To say it differently, I’ve got a feeling we need to be born again. Which is why I was glad also to find Jim Wallis’s newest offering, Rediscovering Values. Chris tians in the politically progressive subculture have known Wallis for years as an organizer, rabble-rouser and preacher of peace and justice. Cofounder of the intentional Christian community Sojourners and editor of the magazine that bears the community’s name (it was originally called the Post-American), Wallis spent three decades building a revivalist movement for social change before emerging after the 2002 midterm elections as the media’s go-to commentator on issues of faith and politics. Wallis went on to write God’s Politics, which became a New York Times best seller. Some have criticized Wallis for toning down his radical Christian commitments in order to have a hearing in America’s public square. But while the language of Rediscovering Values is clearly aimed to include people of all faiths (and maybe even attract a few without faith), it reads like an altar call. Wallis casts the economic crisis as a come-to-Jesus moment.
Covering much of the same ground Hicks does about how we got into this mess, Wallis calls America’s relationship to the market “idolatry,” echoing the Hebrew prophets who insisted that false worship can lead only to death and destruction. “The economic crisis is not just something that has happened to us, but has happened with us,” he bellows like a preacher coming to his closing flourish. What we need is conversion, Wallis insists, noting that such radical language isn’t just preacher talk: he hears economists saying the same thing. We don’t just need a more balanced diet, we need a recovery program, Wallis says. Like addicts at the end of their rope, we need a community and set of habits where positive choices and grace can meet.
Wallis is a good storyteller, and much of Rediscovering Values consists of stories meant to inspire people of faith to repent. Unlike the old-time revivalists, Wallis aims not so much to scare his listeners with the fires of hell as to attract them with the beauty of another way. From Muslim banks to Little League practice to church potluck suppers, Wallis highlights what’s possible when we turn from idolatry to the truth in our family, community and civic life. Like Hicks, he gets practical, offering a sort of economic 12-Step program (which has 20 steps). The practices are drawn from the stories Wallis tells throughout the book, but they invite readers to get to work figuring out what the practices mean in their own lives and communities.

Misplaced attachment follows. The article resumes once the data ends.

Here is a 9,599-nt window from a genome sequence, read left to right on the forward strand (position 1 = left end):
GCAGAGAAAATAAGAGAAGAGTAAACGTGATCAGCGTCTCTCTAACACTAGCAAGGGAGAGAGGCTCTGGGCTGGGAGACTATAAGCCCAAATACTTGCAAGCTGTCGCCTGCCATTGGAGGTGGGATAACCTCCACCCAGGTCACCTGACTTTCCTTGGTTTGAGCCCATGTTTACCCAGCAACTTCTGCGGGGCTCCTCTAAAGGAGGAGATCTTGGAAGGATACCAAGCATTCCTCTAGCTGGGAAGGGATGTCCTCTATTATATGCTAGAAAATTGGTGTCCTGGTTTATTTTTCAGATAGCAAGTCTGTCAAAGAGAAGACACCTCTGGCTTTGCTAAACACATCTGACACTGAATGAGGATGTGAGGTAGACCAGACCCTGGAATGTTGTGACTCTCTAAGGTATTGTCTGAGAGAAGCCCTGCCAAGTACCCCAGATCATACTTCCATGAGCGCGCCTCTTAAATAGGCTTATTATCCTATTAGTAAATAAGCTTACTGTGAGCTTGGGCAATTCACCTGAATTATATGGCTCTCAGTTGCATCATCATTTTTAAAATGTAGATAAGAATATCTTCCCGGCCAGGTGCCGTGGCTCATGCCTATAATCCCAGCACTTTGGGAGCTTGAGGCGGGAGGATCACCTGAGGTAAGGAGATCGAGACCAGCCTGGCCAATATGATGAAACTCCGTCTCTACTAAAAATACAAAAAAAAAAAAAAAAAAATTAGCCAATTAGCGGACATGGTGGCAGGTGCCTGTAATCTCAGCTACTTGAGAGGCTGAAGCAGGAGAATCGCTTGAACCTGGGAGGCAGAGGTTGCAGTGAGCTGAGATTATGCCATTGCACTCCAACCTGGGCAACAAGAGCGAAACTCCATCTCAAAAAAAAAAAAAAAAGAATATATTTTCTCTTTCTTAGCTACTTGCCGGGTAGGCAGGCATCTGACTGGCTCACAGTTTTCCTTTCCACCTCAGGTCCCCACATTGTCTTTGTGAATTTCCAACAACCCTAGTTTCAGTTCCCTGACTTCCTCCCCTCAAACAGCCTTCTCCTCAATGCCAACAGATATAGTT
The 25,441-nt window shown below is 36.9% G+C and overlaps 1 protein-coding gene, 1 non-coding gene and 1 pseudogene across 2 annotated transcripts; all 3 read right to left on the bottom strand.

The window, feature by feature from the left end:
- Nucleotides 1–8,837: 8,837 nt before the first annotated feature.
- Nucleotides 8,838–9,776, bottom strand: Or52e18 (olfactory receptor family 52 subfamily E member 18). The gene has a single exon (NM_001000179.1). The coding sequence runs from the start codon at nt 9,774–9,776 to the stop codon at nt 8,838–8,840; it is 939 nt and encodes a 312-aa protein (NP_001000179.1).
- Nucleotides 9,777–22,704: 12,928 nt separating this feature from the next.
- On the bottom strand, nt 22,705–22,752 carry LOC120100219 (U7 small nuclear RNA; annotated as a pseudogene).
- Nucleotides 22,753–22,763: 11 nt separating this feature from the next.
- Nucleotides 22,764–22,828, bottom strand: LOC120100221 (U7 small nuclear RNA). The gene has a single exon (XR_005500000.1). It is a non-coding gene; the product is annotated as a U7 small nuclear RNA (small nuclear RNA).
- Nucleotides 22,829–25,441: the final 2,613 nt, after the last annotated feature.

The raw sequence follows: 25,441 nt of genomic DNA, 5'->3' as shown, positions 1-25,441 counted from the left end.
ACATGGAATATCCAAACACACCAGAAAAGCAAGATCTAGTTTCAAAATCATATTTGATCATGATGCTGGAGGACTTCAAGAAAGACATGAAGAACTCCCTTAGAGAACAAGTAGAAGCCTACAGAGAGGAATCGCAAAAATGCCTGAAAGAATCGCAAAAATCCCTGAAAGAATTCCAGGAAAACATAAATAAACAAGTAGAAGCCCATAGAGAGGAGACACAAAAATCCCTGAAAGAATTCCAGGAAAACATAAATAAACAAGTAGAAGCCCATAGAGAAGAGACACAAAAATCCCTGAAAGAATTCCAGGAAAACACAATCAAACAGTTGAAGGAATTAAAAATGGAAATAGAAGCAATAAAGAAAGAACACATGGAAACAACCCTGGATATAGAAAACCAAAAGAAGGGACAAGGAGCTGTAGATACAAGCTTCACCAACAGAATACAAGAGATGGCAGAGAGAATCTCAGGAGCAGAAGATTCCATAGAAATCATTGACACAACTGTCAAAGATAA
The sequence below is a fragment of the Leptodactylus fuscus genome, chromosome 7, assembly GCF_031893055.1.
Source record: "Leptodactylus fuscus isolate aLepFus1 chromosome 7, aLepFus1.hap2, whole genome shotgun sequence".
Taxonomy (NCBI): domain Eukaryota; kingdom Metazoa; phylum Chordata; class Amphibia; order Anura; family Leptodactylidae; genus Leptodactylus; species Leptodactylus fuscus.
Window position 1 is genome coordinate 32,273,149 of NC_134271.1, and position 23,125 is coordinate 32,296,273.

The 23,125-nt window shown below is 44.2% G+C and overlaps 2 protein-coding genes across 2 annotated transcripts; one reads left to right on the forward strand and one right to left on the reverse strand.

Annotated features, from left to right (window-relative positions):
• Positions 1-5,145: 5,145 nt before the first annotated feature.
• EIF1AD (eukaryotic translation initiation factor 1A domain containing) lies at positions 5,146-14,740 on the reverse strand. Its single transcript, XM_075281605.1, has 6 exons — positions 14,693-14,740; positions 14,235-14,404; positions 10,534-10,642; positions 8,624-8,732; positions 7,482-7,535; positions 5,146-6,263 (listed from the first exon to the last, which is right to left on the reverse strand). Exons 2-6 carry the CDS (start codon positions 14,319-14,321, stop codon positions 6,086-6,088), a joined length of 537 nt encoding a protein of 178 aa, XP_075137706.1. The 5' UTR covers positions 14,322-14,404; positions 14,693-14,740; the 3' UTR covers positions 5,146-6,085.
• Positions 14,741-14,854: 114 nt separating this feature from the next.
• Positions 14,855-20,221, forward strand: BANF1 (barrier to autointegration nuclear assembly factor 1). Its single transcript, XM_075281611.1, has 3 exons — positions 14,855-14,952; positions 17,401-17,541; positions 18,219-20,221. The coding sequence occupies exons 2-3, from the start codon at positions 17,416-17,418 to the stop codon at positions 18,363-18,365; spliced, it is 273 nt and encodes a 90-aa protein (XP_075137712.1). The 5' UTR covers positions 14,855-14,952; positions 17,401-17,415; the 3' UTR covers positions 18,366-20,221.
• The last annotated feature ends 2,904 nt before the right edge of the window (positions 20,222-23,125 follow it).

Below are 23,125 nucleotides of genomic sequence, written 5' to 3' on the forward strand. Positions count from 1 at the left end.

Maybe more than anything else he has written, Redis covering Values demonstrates what Wallis has learned from the life and ministry of Martin Luther King Jr. Like the great preacher for whom King was named, Wallis is not afraid to cry out against injustice, to be what King called the “conscience of the state.” While the fire in Wallis’s bones comes straight from the church and its scriptures, he is able to say, like King, that his dream for what we can be is firmly rooted in the American dream. In a pluralistic society, the good news calls us to justice for all people, even those who do not share our faith. So we look for common ground. We strive to learn from one another, and we hold up examples from the Muslim community when they are better at resisting usury than most of us.
In all of this, Wallis is a faithful student of King, who showed us that the road toward beloved community, however much we may share it with friends and neighbors of other faiths, is a way distinctly marked for Christians by the suffering of the cross. “Before the crown we wear,” King said, “there is the cross that we must bear.” He carried the cross all the way to Memphis, where he gave his life in a struggle for the dignity of garbage collectors. Maybe this is the value that we most need to rediscover in the present crisis: the defining mark of Christian love is our willingness to lay down our lives—and our money—for someone in need.